In recent years, machine learning methods have shown tremendous potential in the process of drug discovery and development . Multiple machine learning-based methods effectively improved the accuracy of drug-target interaction prediction . Especially in the early phases of drug discovery, the use of machine learning methods significantly reduces time and effort in drug discovery and development . In other areas of drug discovery, deep learning is a promising method for the prediction of molecular properties and the de novo generation of suggestions for new molecules . Compared with traditional methods, machine learning approaches have the advantages of high precision, low cost, and strong operability. These technologies may have fundamentally changed the process of identifying new molecules and/or repurposing old drugs . Multiple machine learning methods are widely used in ligand-based and receptor-based antibacterial drug discovery [9, 22–27]. By using chemoinformatics methods to extract the molecular characteristics of short peptides, studies have shown that the support vector machine (SVM) model can accurately predict the antibacterial activity of short peptides [22, 23] and the genetic characteristics of antibiotic resistance in specific pathogens . The combination using random forest (RF) and genome-based analysis approaches promoted phenotypic antibacterial drug discovery  and revealed potential antibiotic resistance genes . In recent years, emerging deep neural network methods have facilitated the discovery of antibacterial molecules with unique structures from massive data . Furthermore, due to the limitations of a single method, the combination using multiple machine learning methods showed excellent performance in antibacterial compounds discovery [26, 27] and predicting the bacterial genetic mutations on drug resistance .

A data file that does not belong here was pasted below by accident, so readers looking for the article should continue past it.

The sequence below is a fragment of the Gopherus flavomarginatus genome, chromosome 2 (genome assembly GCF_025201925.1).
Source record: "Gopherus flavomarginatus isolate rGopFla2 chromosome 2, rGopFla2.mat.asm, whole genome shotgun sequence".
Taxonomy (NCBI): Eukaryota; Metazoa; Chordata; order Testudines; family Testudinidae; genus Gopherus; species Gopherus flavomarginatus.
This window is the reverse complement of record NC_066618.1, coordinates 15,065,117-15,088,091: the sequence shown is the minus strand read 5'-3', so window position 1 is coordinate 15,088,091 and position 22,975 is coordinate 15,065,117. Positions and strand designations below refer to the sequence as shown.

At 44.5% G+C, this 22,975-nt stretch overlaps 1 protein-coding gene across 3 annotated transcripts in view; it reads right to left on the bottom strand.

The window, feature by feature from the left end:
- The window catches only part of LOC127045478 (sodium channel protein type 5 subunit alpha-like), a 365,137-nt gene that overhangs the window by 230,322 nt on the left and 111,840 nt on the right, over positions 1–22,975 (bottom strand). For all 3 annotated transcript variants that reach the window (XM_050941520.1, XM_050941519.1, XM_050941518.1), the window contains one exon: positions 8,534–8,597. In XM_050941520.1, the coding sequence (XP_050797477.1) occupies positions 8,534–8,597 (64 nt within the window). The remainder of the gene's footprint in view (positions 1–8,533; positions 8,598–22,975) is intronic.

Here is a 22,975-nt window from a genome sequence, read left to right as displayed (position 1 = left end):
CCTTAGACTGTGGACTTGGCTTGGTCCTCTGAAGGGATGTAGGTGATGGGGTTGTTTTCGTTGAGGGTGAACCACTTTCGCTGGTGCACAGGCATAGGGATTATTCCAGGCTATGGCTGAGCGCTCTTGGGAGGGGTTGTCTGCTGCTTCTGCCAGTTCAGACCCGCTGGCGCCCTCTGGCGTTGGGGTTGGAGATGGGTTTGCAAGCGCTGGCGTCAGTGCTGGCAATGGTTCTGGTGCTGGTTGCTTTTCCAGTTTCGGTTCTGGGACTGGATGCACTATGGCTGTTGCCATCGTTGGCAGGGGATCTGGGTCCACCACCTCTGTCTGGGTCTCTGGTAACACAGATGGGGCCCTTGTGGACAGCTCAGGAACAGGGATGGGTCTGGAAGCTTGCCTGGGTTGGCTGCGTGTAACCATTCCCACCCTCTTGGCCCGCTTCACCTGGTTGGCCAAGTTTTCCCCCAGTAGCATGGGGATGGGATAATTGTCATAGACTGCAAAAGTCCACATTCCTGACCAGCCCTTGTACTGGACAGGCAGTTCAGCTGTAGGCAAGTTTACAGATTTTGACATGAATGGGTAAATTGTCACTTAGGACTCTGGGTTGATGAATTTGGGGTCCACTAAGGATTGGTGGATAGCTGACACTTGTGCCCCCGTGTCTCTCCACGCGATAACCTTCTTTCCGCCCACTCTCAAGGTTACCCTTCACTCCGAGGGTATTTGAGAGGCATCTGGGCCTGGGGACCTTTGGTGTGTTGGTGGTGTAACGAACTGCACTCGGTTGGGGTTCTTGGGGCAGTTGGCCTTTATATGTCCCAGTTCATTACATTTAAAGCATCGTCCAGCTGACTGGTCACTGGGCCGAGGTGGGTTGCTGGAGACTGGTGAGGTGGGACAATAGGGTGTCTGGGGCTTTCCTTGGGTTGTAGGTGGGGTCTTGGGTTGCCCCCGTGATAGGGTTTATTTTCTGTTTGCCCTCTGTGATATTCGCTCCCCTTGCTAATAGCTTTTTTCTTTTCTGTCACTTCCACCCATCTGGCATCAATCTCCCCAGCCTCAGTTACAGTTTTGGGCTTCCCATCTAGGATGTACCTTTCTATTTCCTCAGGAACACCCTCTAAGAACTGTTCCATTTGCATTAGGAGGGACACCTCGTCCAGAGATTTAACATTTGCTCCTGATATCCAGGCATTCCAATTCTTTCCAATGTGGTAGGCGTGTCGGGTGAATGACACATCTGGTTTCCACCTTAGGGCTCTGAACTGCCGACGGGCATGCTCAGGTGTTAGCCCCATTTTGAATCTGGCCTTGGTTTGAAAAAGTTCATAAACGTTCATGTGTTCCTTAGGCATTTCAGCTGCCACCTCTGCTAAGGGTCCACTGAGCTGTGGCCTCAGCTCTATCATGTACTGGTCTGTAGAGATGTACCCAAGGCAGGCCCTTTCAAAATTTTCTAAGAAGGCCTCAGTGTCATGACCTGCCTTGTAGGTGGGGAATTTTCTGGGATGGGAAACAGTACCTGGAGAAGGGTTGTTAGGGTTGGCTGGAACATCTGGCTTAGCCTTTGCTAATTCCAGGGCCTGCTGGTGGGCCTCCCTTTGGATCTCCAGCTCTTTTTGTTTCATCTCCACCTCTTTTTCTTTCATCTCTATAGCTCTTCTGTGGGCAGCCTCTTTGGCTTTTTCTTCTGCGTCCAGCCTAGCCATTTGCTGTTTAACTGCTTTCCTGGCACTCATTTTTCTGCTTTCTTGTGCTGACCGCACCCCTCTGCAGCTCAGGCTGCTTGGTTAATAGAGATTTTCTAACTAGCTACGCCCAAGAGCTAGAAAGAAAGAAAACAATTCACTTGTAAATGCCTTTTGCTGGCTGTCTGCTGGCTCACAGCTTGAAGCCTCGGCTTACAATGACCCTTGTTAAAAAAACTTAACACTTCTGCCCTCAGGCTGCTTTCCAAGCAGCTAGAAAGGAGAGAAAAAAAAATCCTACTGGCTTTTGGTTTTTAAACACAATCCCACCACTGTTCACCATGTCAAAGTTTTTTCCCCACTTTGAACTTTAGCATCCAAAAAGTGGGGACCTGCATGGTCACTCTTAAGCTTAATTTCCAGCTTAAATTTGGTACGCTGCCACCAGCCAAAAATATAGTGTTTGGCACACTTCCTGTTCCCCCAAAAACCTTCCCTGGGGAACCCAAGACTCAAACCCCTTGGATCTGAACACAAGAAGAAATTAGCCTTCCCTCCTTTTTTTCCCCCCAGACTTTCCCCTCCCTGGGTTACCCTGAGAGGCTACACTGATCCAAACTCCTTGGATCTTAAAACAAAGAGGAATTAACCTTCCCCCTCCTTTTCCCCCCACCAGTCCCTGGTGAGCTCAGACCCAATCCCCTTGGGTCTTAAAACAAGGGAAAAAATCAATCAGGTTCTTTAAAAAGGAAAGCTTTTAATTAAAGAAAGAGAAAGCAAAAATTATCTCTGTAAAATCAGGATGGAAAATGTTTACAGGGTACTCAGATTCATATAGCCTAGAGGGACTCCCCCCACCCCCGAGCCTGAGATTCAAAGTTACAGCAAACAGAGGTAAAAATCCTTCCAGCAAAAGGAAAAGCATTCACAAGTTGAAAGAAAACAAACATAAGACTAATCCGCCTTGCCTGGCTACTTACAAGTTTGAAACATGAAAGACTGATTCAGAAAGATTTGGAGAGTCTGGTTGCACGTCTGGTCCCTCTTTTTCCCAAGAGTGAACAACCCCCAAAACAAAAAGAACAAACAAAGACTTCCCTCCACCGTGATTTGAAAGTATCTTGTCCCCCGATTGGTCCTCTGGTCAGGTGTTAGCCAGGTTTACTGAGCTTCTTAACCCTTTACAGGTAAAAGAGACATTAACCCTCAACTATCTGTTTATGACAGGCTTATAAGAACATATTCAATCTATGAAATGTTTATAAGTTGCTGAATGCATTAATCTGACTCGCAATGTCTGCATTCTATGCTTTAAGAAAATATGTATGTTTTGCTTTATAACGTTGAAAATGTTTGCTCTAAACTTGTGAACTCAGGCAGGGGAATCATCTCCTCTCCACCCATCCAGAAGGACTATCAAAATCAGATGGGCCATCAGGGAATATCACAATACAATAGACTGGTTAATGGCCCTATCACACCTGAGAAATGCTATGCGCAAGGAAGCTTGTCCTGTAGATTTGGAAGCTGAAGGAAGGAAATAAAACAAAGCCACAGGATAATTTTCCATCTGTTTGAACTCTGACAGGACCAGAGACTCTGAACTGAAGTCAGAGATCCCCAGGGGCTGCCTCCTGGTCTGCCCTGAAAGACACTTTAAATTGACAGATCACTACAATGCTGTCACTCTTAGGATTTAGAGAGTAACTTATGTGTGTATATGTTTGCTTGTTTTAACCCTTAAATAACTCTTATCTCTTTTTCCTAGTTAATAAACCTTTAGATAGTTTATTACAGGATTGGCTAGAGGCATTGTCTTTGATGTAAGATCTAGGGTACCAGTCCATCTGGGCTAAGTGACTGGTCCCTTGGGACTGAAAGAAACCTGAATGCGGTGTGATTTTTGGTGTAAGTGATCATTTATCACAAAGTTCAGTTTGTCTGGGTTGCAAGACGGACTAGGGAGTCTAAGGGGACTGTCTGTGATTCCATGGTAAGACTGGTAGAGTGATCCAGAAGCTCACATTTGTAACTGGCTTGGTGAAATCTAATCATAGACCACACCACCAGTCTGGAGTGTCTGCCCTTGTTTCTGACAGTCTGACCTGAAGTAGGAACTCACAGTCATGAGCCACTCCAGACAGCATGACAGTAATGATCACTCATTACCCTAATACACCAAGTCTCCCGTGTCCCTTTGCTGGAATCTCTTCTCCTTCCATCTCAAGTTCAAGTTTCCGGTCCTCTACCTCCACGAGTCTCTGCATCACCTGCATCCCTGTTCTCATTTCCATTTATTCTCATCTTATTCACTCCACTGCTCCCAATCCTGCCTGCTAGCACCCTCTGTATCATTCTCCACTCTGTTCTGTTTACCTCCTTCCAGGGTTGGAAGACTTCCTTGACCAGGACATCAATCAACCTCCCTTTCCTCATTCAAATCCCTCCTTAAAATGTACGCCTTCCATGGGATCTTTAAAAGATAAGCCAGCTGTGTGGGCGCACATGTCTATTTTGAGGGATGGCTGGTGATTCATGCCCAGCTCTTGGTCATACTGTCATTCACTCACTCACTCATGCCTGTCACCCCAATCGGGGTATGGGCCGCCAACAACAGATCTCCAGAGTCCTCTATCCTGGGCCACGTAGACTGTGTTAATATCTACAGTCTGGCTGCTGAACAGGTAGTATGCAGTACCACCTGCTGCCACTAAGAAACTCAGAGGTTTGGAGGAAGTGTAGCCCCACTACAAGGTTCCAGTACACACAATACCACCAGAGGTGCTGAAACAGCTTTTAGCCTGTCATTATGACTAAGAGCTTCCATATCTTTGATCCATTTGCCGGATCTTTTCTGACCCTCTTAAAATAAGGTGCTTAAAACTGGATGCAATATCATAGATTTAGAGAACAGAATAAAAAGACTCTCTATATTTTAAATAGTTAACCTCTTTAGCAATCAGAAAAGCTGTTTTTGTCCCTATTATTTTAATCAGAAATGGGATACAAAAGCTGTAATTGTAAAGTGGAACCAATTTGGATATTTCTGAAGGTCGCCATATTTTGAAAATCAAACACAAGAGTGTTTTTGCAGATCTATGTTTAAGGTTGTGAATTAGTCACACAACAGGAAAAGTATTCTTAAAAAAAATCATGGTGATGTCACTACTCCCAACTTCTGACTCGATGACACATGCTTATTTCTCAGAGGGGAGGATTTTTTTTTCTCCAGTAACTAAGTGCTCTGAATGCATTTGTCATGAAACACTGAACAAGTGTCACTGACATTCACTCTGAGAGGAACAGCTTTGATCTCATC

Although the popularization of machine learning methods has greatly shortened the discovery of antibacterial lead compounds, there are still required long-term studies from the identified lead compounds to clinical applications, especially experiment on drug safety . Therefore, a new use for old drugs may be a way to resolve current antibiotic resistance . The current Food and Drug Administration (FDA) approved antibiotics can be divided into multiple categories according to the core scaffolds, and a variety of semi-synthetic antibiotics are based on these scaffolds . Due to the increased bacterial resistance to specific scaffold structures, it is a promising way to develop antibiotics with novel structures. In this study, we combined using multiple machine learning methods and molecular fingerprints of compounds to build the antibacterial compound predictor and then identified structure novel small-molecule antibacterial compounds from the FDA-approved drugs.